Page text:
accessible.

Russian sensibilities in many matters have a characteristic flavor.

There is a special attachment to the motherland that draws exiles

like Solzhenytsin back to Russia. Dostoevsky’s novels exploring the

Russian soul show a capacity for introspection that is ethnically

unique. A particular mystic strain dominates Russian Orthodoxy and

finds its way even into secular activities. In Krasnoyarsk, a

mountaineering

accident, probably known to Hvorostovsky, provides the basis for a

mystic magnification of the Russian soul, along Dostoyevskyan lines.

About 10 kilometers outside of Krasnoyarsk stand a pair

of rock pillars several hundred feet high where the intrepid climb.

As a matter of pride, they refuse to use technical climbing gear.

Volodya Teplix, a noted rock climber, had the ill fortune to stand

on a piece of rock which snapped. He fell slowly to his death. A

photographer

climbing nearby had time to take five photos before Teplix hit the

ground. The plaque erected in his memory declared, "The rocks

didn’t take Volodya into their heart; Volodya took them into HIS

heart."

The Russian spirit mystically overcomes all obstacles.

An unattributed quotation on Hvorostovsky’s "Credo" CD

declares,

"I believe in the power of the Russian sacred music to transport

the spirit, to open our eyes to the mysteries of faith and to teach

us, as Dostoyevsky believed, that `beauty will save the world’"

The cover art features a pair of eyes that, life size, reach across

the entire space. If you stand the CD upright and walk past, the eyes

follow you. Whether you believe or not, a mystic power is at work

in the world, they seem to say.

The recording is in the style of Russian church music during the years

1850 to 1950. The traditional chants consisting of a single vocal

line have been brought up to date by three or four-part harmony that

the St. Petersburg Chamber Choir supplies to support soloist

Hvorostovsky.

The bulk of the 13 selections take less than six minutes each.

Enveloping the listener in sound, "Credo" lets outsiders into

the congregation. A community with common roots then performs its

rituals. This is no mere crowd of unrelated people. Elemental and

brooding, the pieces are heavy and dark, slow and ponderous. There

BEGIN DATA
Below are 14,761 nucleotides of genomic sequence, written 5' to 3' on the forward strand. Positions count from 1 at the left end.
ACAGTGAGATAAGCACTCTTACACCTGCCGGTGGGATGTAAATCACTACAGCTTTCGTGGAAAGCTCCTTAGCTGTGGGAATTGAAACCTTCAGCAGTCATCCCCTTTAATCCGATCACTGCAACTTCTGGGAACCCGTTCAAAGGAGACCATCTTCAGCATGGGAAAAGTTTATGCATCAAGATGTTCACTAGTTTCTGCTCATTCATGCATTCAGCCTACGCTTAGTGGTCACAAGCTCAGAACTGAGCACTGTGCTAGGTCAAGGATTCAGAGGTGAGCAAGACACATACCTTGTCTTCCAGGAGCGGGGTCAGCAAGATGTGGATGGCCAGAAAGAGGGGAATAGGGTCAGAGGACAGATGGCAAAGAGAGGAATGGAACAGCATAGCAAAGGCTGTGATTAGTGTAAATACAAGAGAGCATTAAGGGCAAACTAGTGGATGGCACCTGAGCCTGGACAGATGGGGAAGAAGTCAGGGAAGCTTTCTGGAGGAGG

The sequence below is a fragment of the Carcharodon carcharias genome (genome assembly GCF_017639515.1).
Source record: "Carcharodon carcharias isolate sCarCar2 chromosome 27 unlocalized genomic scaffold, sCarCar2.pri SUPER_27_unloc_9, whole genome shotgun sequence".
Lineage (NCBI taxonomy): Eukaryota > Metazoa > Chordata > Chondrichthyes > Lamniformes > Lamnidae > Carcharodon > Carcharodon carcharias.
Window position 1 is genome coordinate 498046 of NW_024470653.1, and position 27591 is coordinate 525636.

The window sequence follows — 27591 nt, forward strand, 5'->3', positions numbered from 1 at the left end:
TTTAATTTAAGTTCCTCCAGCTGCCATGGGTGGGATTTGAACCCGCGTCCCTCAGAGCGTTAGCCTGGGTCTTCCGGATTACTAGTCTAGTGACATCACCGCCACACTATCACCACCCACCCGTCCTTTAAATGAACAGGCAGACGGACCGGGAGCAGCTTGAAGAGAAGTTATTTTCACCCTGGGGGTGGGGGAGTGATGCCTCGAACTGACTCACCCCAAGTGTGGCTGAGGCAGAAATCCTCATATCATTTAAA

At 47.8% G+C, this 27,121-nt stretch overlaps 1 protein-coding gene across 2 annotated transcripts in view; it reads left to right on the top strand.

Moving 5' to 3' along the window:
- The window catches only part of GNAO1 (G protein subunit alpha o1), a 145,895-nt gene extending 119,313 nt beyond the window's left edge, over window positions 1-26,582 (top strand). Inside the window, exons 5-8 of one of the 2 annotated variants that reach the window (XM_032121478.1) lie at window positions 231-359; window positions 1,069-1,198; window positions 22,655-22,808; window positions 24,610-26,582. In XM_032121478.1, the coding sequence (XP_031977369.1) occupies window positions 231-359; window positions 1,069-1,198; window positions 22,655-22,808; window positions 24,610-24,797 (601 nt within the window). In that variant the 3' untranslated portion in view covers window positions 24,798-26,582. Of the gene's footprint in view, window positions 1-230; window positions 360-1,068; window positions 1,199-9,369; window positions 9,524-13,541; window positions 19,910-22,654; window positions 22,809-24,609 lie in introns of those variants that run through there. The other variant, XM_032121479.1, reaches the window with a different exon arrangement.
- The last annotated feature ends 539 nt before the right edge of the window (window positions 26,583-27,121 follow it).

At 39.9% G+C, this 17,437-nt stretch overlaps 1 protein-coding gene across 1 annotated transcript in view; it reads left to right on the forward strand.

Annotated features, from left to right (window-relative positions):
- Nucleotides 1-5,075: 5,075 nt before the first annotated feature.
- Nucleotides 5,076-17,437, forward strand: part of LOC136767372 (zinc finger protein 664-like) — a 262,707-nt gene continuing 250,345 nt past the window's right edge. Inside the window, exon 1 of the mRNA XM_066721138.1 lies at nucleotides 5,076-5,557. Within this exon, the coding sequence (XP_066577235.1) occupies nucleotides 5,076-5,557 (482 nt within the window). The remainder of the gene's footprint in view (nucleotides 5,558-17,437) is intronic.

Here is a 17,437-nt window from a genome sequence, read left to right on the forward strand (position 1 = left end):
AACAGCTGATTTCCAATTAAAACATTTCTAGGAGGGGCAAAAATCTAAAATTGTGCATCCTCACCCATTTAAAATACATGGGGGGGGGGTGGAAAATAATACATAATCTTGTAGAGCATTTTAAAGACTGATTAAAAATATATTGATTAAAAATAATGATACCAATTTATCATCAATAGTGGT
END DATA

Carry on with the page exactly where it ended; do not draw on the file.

are no tripping hosannas in this tradition. This is emotional music

from the Russian heart. Because of its focus on a single genre of

music and a relatively small time range, "Credo" provides

an in-depth experience. In this it is unlike Hvorostovsky’s more

popular

"Dmitri," where snippets from many sources oscillate between

Italian and Russian opera. I prefer the tighter focus, with less

skittering

around.

Shortly before Christmas, the Metropolitan Opera

presented

a juxtaposition of Russian and Italian operas, paralleling the dual

ethnic material of Hvorostovsky’s "Dmitri" CD by scheduling

on successive nights Mussorgsky’s "Boris Godunov" and Verdi’s

"Don Carlo," a pair of powerful operas with remarkable

similarities.

Both portray major historical figures against a backdrop of public

spectacles. Both show political leaders confronting simultaneously

problems of state and problems in their private lives. Written within

a year of each other, in the 1860s, the operas embody the difference

between a Russian stolidness and an Italian tempestuousness.

Hvorostovsky has already appeared in "Don Carlo," and is

letting

his voice get ready for "Boris Godunov." At age 37, he

foresees

the need for his voice to grow into the dark demands of

"Boris,"

and he looks forward to the challenge. Forever Russian, he knows that

Russia has shaped his past and his present. He counts on Russia being

there, also, in his future.

— Elaine Strauss

Dmitri Hvorostovsky, McCarter Theater, 91 University

Place, 609-683-8000. $25. Tuesday, February 17, 8 p.m.